The theme of ACCC Immediate Past President Ali McBride, PharmD, MS, BPS, BCOP, for his 2019-2020 term was “Collaborate. Educate. Compensate: A Prescription for Sustainable Cancer Care Delivery.” Nowhere was that more evident than in the panel discussion he led on day 2 of this year’s annual conference.
The theme of ACCC Immediate Past President Ali McBride PharmD, MS, BPS, BCOP, for his 2019-2020 term was “Collaborate. Educate. Compensate: A Prescription for Sustainable Cancer Care Delivery.” Nowhere was that more evident than in the panel discussion he led on day 2 of this year’s annual conference, which focused on the importance of supporting patients and not just managing to the process of their care.
McBride, clinical coordinator, hematology/oncology, Department of Pharmacy, The University of Arizona Cancer Center, was joined on the panel by:
They discussed the results of Resource and Reimbursement Barriers to Comprehensive Cancer Care Delivery, an ACCC survey originally piloted at the 2018 and 2019 annual meetings meant to gauge barriers to delivering the most effective and comprehensive cancer care. Following the 2019 meeting, 172 ACCC member programs responded to questions that covered 27 supportive oncology services, and this panel touched on 5 of them:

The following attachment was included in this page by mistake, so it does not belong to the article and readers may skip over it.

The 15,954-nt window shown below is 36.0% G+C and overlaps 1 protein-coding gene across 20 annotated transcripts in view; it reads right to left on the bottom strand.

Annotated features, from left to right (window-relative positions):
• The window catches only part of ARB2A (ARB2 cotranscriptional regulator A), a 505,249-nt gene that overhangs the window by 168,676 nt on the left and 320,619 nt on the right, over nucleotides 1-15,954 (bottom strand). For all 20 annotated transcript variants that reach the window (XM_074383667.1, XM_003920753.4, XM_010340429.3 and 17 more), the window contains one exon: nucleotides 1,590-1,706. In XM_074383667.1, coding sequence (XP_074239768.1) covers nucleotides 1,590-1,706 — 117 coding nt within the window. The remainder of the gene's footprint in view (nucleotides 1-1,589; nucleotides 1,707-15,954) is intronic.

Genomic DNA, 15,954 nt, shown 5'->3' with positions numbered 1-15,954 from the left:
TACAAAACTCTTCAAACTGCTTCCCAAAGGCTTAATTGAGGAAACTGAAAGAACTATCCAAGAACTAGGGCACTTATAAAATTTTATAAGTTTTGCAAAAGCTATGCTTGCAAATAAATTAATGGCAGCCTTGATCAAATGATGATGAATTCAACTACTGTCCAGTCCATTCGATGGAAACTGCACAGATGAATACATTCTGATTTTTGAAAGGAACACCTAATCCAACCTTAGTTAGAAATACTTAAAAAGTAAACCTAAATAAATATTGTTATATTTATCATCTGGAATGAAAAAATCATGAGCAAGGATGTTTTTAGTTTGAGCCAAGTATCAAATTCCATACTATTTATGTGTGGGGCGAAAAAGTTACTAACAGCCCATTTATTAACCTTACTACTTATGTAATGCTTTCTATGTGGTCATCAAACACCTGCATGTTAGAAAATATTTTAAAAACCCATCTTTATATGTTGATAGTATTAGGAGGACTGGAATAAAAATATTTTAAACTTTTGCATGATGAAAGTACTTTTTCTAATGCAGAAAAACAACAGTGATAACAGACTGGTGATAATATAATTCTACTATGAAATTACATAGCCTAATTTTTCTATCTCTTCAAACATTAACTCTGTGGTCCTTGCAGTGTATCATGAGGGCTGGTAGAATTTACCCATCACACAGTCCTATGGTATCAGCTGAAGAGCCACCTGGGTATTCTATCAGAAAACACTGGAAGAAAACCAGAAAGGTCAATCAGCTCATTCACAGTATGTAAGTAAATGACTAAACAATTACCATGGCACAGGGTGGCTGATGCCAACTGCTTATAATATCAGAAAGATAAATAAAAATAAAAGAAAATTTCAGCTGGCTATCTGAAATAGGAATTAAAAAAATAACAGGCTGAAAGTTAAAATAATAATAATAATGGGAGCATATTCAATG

McBride opened the discussion by telling how more than half of the responding oncology practices said they had inadequate resources to provide nutrition, palliative care, financial services, or even genetic counseling. Most offer some supportive oncology services, but they vary. What they all agreed on, however, was the need for adequate staffing “to deliver supportive oncology services to all patients who need them.”
“We need to create a dissemination strategy to inform policy and oncology reimbursement,” McBride emphasized. “There needs to be sustainable care delivery. How does your organization do this?”
The results? Through the survey, the members of the panel helped develop a tiered comprehensive cancer care services matrix whose top 5 areas are those mentioned above, and explained in further detail below, that address such questions as what else is needed to add and/or grow this service and what members of the multidisciplinary team can and/or should provide this service.
“Navigation is a service, not a job description. Every person a patient comes in contact with has the job of navigating the patient through that part. Navigation is a process that needs to be hardwired into every single member of a team,” McAneny stated.